No waivers for NYRI: Bethel
By Dan Hust
KAUNEONGA LAKE Though the New York Regional Interconnect (NYRI) high-voltage powerline route may or may not pass through the heart of the Town of Bethel, Supervisor Dan Sturm is taking no chances.
At Thursday’s town board meeting, he announced that he had sent a letter to the state Public Service Commission (PSC) responding to NYRI’s request for waivers from various town code requirements. The PSC has the power to override local municipal law in certain cases.
According to town attorney Rob McEwan, Bethel’s position is plain: no waivers.
NYRI wants a waiver on the 50-foot side yard and 150-foot lot width minimums in Bethel, plus the 35-foot building height limitation. The town is only willing to give on the height limitation, according to Sturm’s letter.
NYRI also wants a waiver on the landscaping plan requirement if they file for a special use permit, arguing that the height of the towers will negate the need for visual screening. Bethel, however, is certain landscaping will be needed along property lines to shield neighboring properties.
NYRI is also asking to be exempted from the noise rules in Bethel even as the township is considering a new permitting process for “unreasonable” noise levels. Anticipating the loud sounds of heavy construction, Sturm urged the PSC not to give NYRI “any unfettered right to make noise.”
Finally, NYRI wants to avoid stop work orders and penalties from the town for any work in floodplains. While Sturm noted that NYRI has indicated a willingness to apply for a floodplain work permit, he also pointed out that the company appears to be “unwilling to abide by [the permit’s] terms.”
NYRI is arguing that its work will not affect floodplains or threaten public safety, noting that its towers will be securely anchored. Sturm, however, responded that neighboring property owners may still be affected by the presence of the towers in floodplains.
NYRI has yet to identify where these floodplains exist, as well, so Sturm rejected the company’s argument that stop work orders which would only be issued if violations were not quickly resolved would “significantly increase project costs.”
Auditor says town looks good
Andrew Arias, an auditor with Mongaup Valley-based Cooper, Niemann and Company, told board members and the public Thursday that Bethel’s finances aren’t as shabby as some had feared.
“The highway fund is getting much better,” he noted of the township’s most difficult budgetary item.
While the highway fund balance decreased by $32,000 this year, expenditures outpaced revenues by only $2,788 a welcome change from the years when the deficit ranged into the hundreds of thousands of dollars.
Arias attributed the negative balance to the vagaries of weather and the necessarily gradual return to good financial health.
Nevertheless, the general fund balance increased by $161,000, leaving the township in decent shape, he said.
“Overall, the budgeting was good,” remarked Arias.
Members named to new committee
Thanks to a state grant to promote and preserve agriculture, Bethel has formed an Ag and Farmland Protection Committee to determine how best to accomplish that goal.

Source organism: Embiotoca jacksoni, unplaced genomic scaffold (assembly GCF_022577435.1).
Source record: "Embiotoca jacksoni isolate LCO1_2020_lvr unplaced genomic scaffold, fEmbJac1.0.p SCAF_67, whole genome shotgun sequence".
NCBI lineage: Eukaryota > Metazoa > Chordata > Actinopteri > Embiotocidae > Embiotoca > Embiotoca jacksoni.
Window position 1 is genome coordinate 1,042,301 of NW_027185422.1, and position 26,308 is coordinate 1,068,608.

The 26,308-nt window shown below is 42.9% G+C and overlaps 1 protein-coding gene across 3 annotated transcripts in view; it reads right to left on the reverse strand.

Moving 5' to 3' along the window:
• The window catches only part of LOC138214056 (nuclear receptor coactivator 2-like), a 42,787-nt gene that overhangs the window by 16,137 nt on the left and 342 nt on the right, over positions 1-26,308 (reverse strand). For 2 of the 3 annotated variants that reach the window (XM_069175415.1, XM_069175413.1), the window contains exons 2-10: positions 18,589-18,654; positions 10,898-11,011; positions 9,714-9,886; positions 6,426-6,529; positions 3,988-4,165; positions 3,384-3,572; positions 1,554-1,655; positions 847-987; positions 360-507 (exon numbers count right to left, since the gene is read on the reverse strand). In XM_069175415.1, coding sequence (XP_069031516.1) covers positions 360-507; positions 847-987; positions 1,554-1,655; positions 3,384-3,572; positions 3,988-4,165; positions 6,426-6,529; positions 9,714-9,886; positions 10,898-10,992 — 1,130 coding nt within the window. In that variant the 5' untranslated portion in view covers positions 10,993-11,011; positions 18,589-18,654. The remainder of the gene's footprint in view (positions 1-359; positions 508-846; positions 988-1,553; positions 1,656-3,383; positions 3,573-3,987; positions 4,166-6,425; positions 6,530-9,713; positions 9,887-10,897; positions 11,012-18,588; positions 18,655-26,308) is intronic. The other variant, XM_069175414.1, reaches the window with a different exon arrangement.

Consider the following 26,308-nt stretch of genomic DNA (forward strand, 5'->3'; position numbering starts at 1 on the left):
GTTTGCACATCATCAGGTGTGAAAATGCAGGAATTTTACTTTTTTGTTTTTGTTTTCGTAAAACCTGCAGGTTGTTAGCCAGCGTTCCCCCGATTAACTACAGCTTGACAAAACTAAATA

Members include Bob Blais, Ted Yeomans, Willie Hughson, David Biren, Jennifer Young, Susan Runnells and Fred Michel. They are expected to make recommendations to the town board by next year.
Several other townships throughout the county received the same grant and are starting similar committees. Sturm said Bethel may partner its efforts with the Town of Liberty in particular.
Gas drilling moratorium mulled
Sturm told the public Thursday that Bethel is monitoring the Town of Highland’s efforts to temporarily halt permitting of any gas drilling activity.
Bethel is on the eastern edge of the Marcellus Shale deposit, which geologists and gas companies believe contains vast reservoirs of untapped natural gas.
The process to drill for and extract that gas, however, is controversial, and residents like Denise Frangipane are worried.
“It’s being couched as a way to help farms,” she remarked. “That’s very disingenuous and far from the truth.”
Bethel farmer and former supervisor Harold Russell, however, said meetings on the topic have been held by Cornell Cooperative Extension and the Farm Bureau for over a year, and places like upstate Chemung County have called the expanding drilling effort “the biggest economic boost in years,” he related.
Calling the charges of environmental damage “a bunch of bull,” Russell said, “It’s all just people making up horror stories… One out of every 10,000 [wells] will give them a problem, and I hope you don’t think we’ll have 10,000 wells in Sullivan County.”
Russell indicated he’s already negotiating a drilling lease with a gas company and urged the board not to hinder locals’ efforts to get out from under a crushing tax burden.
Frangipane said it’s not about stopping the drilling process but about ensuring proper protections are in place.
“There’s no rush to this,” she pointed out. “The gas just isn’t going anywhere.”